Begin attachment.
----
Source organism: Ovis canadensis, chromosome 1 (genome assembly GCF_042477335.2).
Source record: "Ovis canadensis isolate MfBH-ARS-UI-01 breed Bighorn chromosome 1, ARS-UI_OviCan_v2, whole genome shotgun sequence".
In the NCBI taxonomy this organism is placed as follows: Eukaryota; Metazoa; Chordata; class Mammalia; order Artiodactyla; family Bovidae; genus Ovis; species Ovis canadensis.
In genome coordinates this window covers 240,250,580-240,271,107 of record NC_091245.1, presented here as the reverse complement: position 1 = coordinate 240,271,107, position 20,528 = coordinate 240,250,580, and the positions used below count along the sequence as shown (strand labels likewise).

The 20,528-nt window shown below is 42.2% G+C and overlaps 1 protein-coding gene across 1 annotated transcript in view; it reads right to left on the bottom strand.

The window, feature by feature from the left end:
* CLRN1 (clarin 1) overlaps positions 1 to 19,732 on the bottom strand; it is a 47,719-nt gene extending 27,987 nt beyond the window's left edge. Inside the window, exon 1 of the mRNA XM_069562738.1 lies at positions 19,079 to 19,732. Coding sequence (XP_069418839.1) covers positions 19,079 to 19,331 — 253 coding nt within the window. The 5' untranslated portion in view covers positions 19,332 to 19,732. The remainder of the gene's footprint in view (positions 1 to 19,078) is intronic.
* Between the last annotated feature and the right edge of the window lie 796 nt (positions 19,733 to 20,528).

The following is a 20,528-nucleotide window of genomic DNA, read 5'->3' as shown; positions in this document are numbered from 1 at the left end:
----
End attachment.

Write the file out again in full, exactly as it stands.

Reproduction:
Source organism: Ovis canadensis, chromosome 1 (genome assembly GCF_042477335.2).
Source record: "Ovis canadensis isolate MfBH-ARS-UI-01 breed Bighorn chromosome 1, ARS-UI_OviCan_v2, whole genome shotgun sequence".
In the NCBI taxonomy this organism is placed as follows: Eukaryota; Metazoa; Chordata; class Mammalia; order Artiodactyla; family Bovidae; genus Ovis; species Ovis canadensis.
In genome coordinates this window covers 240,250,580-240,271,107 of record NC_091245.1, presented here as the reverse complement: position 1 = coordinate 240,271,107, position 20,528 = coordinate 240,250,580, and the positions used below count along the sequence as shown (strand labels likewise).

The 20,528-nt window shown below is 42.2% G+C and overlaps 1 protein-coding gene across 1 annotated transcript in view; it reads right to left on the bottom strand.

The window, feature by feature from the left end:
* CLRN1 (clarin 1) overlaps positions 1 to 19,732 on the bottom strand; it is a 47,719-nt gene extending 27,987 nt beyond the window's left edge. Inside the window, exon 1 of the mRNA XM_069562738.1 lies at positions 19,079 to 19,732. Coding sequence (XP_069418839.1) covers positions 19,079 to 19,331 — 253 coding nt within the window. The 5' untranslated portion in view covers positions 19,332 to 19,732. The remainder of the gene's footprint in view (positions 1 to 19,078) is intronic.
* Between the last annotated feature and the right edge of the window lie 796 nt (positions 19,733 to 20,528).

The following is a 20,528-nucleotide window of genomic DNA, read 5'->3' as shown; positions in this document are numbered from 1 at the left end: